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Héctor "Tito" Matos of Viento de Agua Discusses Puerto Rican Musical Traditions [Interview Video]
When Héctor "Tito" Matos was a young man, his grandfather gave him a pandereta, the lead drum and characteristic instrument of the traditional Puerto Rican plena. Matos quickly became known as a uniquely talented and innovative player of the requinto, the smallest pandereta and the one responsible for the constant rhythmic improvisation that lends dynamic energy to the music. Here, he discusses how he and his bands keep Puerto Rican musical traditions alive and popular in the community without big record labels or radio play. 'Viento de Agua Unplugged: Materia Prima' is available on CD and digital. Stream/download/purchase: Smithsonian Folkways: Spotify: The bomba and plena heard on this recording are the materia prima (raw material) of today's two most African Puerto Rican musical traditions. When its dynamic leader Tito Matos created the group Viento de Agua ("Wind of Water"), he vowed to keep alive the "streetcorner sound" of the plena, music rooted in the lives of ordinary people. Viento de Agua Unplugged plays the stripped-down, straight-ahead version of his music, foregrounding its essence—the sound of unbridled percussion, underscoring lyrics that proclaim local topics. In these performances by veterans of bomba and plena, Tito proves his claim that "There is no way to create if you don't have the roots." Héctor Matos Facebook: Instagram: Smithsonian Folkways: Facebook: Twitter: Instagram: The content and comments posted here are subject to the Smithsonian Institution copyright and privacy policy ( Smithsonian reserves the right in its sole discretion to remove any content at any time.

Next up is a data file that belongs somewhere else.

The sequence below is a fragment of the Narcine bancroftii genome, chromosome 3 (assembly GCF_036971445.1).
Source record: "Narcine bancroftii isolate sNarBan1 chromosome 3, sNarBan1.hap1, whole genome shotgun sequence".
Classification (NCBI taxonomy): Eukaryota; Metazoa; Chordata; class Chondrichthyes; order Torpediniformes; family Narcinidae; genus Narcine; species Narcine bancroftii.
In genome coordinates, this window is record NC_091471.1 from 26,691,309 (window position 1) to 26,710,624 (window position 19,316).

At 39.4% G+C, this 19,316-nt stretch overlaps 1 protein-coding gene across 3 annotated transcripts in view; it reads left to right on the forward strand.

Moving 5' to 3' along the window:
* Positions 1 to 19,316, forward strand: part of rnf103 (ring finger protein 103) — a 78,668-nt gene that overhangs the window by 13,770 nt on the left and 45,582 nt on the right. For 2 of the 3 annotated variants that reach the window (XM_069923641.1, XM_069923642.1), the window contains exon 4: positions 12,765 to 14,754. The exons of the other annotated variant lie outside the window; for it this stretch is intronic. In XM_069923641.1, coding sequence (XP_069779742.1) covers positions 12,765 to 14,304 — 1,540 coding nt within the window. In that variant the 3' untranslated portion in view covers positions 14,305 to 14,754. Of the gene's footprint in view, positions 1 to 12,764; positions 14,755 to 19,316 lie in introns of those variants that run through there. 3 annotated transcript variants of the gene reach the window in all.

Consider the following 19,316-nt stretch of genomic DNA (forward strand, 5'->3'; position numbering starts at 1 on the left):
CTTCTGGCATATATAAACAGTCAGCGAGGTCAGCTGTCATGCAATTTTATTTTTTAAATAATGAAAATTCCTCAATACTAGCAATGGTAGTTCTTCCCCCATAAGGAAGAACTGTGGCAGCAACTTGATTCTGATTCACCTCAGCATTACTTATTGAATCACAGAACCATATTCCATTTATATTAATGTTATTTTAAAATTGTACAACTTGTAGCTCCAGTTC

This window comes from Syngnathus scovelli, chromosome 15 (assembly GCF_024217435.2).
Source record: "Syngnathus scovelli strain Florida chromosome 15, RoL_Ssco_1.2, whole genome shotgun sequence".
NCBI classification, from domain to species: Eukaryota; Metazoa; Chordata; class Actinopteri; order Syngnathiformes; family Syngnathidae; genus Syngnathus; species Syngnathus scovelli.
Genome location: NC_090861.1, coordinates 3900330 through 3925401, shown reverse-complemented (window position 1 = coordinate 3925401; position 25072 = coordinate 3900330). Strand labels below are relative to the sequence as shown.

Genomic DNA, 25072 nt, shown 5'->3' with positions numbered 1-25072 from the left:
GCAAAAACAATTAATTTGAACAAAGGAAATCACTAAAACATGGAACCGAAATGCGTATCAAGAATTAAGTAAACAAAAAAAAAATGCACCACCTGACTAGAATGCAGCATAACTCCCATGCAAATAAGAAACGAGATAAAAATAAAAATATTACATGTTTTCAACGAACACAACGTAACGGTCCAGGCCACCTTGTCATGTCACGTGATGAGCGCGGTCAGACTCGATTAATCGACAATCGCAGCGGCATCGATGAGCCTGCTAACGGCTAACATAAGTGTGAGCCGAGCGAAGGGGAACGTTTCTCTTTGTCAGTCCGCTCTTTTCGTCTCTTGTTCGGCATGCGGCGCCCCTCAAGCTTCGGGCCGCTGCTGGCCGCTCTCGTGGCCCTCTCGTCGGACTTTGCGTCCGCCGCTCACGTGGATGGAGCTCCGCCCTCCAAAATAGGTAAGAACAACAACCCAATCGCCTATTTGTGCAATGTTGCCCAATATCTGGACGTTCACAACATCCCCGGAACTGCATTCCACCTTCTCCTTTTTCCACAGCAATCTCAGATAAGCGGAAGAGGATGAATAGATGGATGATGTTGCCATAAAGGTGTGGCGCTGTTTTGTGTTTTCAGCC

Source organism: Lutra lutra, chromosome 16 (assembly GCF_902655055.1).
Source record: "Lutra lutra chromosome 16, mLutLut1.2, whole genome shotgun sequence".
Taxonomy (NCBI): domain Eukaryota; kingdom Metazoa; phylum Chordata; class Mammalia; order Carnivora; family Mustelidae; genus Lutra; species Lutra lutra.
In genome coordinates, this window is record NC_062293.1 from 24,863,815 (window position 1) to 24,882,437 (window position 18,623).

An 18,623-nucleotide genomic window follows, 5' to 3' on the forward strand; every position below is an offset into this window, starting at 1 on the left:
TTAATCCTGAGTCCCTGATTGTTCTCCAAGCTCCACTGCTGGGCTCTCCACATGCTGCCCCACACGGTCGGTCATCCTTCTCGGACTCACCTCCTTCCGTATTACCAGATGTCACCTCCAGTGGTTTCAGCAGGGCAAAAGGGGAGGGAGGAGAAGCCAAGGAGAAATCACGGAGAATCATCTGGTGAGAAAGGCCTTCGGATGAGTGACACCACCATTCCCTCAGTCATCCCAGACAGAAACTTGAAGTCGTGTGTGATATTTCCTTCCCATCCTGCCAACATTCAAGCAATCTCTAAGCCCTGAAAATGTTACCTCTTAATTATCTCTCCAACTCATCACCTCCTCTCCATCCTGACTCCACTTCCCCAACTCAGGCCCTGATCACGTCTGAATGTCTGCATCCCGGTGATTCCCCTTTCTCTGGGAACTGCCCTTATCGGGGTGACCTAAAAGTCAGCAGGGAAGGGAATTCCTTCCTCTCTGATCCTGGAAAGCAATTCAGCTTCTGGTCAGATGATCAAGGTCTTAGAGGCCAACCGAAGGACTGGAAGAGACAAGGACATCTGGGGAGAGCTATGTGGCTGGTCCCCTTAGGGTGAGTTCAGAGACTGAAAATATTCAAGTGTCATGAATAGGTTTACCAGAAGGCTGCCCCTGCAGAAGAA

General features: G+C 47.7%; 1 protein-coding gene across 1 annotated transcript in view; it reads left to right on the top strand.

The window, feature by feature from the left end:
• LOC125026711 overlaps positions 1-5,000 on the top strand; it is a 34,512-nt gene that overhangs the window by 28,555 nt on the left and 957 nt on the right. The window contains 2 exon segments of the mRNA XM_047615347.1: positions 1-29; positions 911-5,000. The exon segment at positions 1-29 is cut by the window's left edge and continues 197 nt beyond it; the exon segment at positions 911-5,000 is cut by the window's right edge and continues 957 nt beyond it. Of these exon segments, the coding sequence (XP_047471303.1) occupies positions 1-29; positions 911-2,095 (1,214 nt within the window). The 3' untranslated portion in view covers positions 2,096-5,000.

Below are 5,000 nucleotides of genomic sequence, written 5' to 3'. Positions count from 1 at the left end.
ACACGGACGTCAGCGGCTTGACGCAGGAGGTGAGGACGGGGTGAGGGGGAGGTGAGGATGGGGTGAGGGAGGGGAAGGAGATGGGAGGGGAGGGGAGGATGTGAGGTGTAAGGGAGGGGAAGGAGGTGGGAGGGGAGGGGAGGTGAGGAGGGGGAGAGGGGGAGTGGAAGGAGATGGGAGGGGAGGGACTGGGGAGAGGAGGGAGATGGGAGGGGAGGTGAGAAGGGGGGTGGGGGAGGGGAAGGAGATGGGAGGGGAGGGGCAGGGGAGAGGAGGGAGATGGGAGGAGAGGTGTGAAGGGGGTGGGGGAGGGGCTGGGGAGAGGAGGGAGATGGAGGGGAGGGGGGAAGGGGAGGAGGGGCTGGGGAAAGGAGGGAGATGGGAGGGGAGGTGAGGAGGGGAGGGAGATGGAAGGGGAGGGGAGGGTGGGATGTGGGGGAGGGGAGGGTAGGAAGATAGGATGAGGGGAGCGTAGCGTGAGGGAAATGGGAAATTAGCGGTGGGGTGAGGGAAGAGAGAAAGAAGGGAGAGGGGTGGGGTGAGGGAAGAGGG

Video Duration:
1 min 13 sec
YouTube Keywords:
music folk "Woody Guthrie" "Pete Seeger" Smithsonian Folkways old-time non-profit
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